Truth be told after the first couple of reels the next half hour was a bit of a chore, but man when the final reel was threaded up and Trog inevitably escapes to blaze a trail of carnage through a sleepy rural village I along with the audience was in hysterics, and to be fair at a scant 90 minutes the film doesn’t outstay its unevolved welcome. You have to wonder what on earth acclaimed cinematographer Freddie Francis thought he was doing in the directors chair – this is the man who photographed the Oscar-winning Sons & Lovers, Scorsese’s Cape Fear and Lynch’s The Elephant Man among other masterpieces – ands I can only assume he was also chugging at the teat of Crawford’s secret stash of brain freezing liquor. But wait, more cinephile catnip was to come, with the arrival of a very special guest and a world first premiere. As you know I have witnessed many memorable evenings at the BFI, some worthy of deathbed recollections or gravestone inscriptions – memories for the grandchildren. So finally after that incandescent print of Vertigo that screened after the Camilla Paglia lecture, after the star and industry studded 90th Birthday Ray Harryhausen evening or even after the Douglas Trumbull hosted 70mm screening of Kubrick’s own print of 2001: A Space Odyssey we now complete the tetraptych, as to a riotous applause our special guest lumbered onto stage – Trog himself, actor Joe Cornelius, at the first screening he has attended since its premiere forty-five years ago. Truth be told the chap wasn’t the greatest of yarn spinners as he just called everyone on the set ‘marvellous’ and that it was a ‘fun’ experience, and despite some leading questions didn’t really elaborate much on the shooting history, although he did assert that Crawford was very friendly and collaborative with everyone at every level of the production, which kind of weakens the popular myths about her demeanour and behaviour in the twilight of her career.
On Friday Waters was interviewed in the sold out NFT1, and unlike some events I’ve attended there was a genuine atmosphere in the air. Waters was as amusing as you’d expect with some terrific anecdotes of his early career, his films populated with and co-crafted by his coterie of pot-heads, panty sniffers, political rejects, sexual degenerates, blazing queers, drag queens and some bemused yet supportive parental influence. There were tales of LSD fuelled midnight Ingmar Bergman double bills at the drive-in, and shocked burly union technicians taking one look at his DIY sets populated with his family of weirdos that they turned heel and fled in terrified befuddlement. Many of the references to his early colleagues and collaborators sailed over my head but the sheer love of movies and moviemaking emanates from the man, and you simply have to admire anyone who has the bravery to pick up a camera and craft a story rather than critically snipe at them from the safety of the internet, not to mention that Water’s is a true auteur who writes, directs, edits and scores his films, even if he hasn’t assaulted our tender sensibilities in a decade.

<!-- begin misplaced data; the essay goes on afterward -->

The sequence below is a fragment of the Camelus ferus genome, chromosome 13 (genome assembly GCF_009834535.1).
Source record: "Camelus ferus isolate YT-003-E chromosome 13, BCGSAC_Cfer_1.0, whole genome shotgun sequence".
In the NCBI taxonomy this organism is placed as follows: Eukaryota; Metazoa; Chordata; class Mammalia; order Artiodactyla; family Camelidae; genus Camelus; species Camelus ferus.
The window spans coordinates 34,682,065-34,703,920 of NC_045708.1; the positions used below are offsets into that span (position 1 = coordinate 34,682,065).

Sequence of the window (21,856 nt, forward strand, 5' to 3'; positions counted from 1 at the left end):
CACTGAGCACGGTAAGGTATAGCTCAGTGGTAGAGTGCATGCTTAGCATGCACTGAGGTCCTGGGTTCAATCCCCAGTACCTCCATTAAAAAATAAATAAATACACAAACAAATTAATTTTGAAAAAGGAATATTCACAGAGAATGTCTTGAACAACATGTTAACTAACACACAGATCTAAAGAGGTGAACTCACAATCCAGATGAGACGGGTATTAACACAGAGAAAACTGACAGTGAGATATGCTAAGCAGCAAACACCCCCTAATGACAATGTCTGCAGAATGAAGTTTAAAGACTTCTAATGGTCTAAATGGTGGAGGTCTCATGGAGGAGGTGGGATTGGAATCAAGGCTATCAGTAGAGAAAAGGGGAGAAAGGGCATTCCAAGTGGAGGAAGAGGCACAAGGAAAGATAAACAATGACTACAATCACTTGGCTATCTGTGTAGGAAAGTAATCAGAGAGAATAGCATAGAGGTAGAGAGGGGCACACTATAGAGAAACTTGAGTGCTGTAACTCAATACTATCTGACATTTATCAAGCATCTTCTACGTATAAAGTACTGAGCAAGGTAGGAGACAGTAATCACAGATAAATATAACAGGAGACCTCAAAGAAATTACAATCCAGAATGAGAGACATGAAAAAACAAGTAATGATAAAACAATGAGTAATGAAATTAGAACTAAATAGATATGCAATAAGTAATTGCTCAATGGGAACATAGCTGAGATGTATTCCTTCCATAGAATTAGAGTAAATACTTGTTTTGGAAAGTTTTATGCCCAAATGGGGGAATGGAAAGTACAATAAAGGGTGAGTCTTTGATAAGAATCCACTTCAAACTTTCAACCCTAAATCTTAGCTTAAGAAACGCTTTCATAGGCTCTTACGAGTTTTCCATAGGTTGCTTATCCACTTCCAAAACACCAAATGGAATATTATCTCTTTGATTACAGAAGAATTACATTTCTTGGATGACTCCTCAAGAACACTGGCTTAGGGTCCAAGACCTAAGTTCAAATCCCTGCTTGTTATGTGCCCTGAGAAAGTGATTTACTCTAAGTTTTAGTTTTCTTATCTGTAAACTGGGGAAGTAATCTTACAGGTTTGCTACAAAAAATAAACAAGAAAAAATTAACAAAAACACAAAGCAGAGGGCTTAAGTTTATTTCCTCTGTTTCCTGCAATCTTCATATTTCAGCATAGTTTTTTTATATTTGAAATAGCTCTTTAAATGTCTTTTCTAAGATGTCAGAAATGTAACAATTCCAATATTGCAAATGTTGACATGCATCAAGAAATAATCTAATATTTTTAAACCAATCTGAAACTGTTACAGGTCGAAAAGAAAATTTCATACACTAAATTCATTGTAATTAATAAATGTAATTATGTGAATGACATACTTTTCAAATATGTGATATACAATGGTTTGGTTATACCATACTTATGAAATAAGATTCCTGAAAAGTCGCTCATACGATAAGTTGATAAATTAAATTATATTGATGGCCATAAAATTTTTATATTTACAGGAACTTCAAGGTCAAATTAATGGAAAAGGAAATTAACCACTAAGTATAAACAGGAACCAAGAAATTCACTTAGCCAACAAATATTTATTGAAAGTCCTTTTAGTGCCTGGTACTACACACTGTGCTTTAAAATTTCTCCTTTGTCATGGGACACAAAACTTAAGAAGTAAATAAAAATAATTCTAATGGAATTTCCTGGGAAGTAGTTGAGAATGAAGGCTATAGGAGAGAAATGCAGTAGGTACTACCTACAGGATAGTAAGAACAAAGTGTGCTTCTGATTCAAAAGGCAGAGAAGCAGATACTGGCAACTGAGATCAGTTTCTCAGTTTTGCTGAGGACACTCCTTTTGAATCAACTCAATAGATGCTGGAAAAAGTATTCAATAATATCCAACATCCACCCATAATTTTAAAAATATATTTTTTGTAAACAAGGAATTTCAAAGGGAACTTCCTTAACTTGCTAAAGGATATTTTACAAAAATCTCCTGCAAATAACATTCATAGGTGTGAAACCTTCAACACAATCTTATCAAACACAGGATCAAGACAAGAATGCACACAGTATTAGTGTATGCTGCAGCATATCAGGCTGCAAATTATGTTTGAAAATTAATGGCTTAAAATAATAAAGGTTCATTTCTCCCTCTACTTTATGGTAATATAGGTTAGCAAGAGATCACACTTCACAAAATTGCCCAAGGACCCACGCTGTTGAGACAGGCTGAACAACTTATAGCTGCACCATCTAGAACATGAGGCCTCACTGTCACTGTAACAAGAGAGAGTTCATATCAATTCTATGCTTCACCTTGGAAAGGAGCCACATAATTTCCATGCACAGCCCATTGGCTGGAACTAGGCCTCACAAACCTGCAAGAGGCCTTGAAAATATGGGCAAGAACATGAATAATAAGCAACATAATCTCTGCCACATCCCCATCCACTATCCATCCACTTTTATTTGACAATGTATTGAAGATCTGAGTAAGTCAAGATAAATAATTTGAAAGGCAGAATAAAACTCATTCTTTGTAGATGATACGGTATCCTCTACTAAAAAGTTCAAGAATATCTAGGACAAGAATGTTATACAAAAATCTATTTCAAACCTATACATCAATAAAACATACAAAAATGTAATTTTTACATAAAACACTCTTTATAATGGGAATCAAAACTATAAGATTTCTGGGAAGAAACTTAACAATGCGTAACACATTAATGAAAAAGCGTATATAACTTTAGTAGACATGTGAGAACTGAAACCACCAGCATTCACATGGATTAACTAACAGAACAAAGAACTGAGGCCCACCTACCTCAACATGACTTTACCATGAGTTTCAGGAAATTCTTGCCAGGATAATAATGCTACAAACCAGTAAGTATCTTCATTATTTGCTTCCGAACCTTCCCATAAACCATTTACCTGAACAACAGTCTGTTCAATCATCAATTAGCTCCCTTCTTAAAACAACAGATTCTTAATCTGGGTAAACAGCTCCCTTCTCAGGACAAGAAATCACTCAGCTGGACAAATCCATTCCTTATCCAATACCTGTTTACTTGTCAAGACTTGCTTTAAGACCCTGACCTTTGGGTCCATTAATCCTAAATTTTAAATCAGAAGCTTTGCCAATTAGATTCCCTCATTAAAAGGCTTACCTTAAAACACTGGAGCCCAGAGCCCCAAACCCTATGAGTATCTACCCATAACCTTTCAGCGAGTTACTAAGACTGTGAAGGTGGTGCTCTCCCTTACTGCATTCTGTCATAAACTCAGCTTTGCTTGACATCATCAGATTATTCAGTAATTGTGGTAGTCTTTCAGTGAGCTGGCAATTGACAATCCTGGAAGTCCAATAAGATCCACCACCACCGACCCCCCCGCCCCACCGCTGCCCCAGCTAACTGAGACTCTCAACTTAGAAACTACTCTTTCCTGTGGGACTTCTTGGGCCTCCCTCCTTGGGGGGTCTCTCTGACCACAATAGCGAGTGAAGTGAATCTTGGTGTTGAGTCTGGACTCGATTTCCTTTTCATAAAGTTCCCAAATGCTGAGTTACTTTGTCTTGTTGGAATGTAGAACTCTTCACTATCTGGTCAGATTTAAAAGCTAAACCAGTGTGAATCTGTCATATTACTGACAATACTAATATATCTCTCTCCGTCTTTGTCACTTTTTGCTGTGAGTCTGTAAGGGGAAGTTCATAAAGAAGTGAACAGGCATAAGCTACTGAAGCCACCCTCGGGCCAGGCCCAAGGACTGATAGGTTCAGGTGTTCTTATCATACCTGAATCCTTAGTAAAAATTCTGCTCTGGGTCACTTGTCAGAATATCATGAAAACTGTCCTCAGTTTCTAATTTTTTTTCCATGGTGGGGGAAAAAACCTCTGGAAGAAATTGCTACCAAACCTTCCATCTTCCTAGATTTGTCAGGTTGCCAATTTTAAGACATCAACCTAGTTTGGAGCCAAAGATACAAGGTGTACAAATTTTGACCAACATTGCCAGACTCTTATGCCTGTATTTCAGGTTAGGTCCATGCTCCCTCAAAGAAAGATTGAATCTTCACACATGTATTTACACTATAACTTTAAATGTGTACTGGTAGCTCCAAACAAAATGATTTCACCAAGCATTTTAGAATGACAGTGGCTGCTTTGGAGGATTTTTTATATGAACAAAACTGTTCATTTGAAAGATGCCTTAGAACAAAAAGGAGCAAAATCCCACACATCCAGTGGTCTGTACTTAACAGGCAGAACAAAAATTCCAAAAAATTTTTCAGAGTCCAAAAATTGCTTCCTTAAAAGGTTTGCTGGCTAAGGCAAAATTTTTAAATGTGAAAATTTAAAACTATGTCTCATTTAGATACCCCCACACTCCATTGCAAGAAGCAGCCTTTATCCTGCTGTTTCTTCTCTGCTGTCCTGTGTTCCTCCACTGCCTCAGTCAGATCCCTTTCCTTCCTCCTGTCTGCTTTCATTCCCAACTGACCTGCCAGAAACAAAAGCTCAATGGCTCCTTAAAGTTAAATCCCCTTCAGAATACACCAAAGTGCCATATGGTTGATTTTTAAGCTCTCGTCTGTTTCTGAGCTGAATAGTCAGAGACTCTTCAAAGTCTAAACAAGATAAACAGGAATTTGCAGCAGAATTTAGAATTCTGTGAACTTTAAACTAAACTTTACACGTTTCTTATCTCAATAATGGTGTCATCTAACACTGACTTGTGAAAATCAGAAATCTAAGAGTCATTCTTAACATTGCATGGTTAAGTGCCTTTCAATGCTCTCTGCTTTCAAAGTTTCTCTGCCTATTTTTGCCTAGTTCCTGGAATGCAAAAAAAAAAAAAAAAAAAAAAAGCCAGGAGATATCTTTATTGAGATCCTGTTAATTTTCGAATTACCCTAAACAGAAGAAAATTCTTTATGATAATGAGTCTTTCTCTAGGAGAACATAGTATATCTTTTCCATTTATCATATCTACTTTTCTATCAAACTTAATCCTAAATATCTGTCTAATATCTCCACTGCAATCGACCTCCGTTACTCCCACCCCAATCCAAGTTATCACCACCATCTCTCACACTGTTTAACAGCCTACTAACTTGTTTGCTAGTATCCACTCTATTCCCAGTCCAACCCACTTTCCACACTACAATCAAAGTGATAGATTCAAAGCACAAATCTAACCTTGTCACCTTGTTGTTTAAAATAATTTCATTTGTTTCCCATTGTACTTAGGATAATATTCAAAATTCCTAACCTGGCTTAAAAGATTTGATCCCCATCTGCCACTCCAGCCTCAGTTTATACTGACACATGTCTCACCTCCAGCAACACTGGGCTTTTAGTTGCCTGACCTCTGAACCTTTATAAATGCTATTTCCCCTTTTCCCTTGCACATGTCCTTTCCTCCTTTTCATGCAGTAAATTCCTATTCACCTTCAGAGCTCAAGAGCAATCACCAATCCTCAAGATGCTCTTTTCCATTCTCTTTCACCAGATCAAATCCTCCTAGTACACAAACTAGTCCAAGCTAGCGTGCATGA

Some of the clips of his earlier work that was shown was very funny and have warmed me to track down some material – the sequence with the hilariously monikered Peggy Gravel from Desperate Living brought the house down – and he effortlessly batted away any allegations of his films having any ‘social’ value by explaining that you have to be entertaining first, and any cultural or social resonance is an added bonus – if you go seeking the former as a priority is where you get those preachy, ‘worthy’, exceedingly dull pictures. Speaking of his earlier work many of his first films have still been censored in the UK until very recently, an oversight which seems absurd after forty years (Waters amusingly remarked that the BBFC are the most dangerous of censors, the liberal educated ones whom are more difficult to pull the wool over their eyes), so maybe some enterprising distributors can snap up the rights for one nice boxed set? I can’t help but be highly amused in seeing a political story exploding across social media which could easily have been a scene in a Waters movie, you have to wonder if his presence in the UK hasn’t altered the space/time continuum in a most unusual way. So that’s two entertaining events which adds to a pretty strong year at the NFT, and with an imminent Tarkovsky season on the horizon my Southbank activities should be changing gears somewhat. But before we start moving into LFF press screenings territory which start today but will be embargoed for a couple of weeks (although here is my top ten to see if you’re interested) we have Sicario which I’m really looking forward to, we’ve certainly come a long way from this;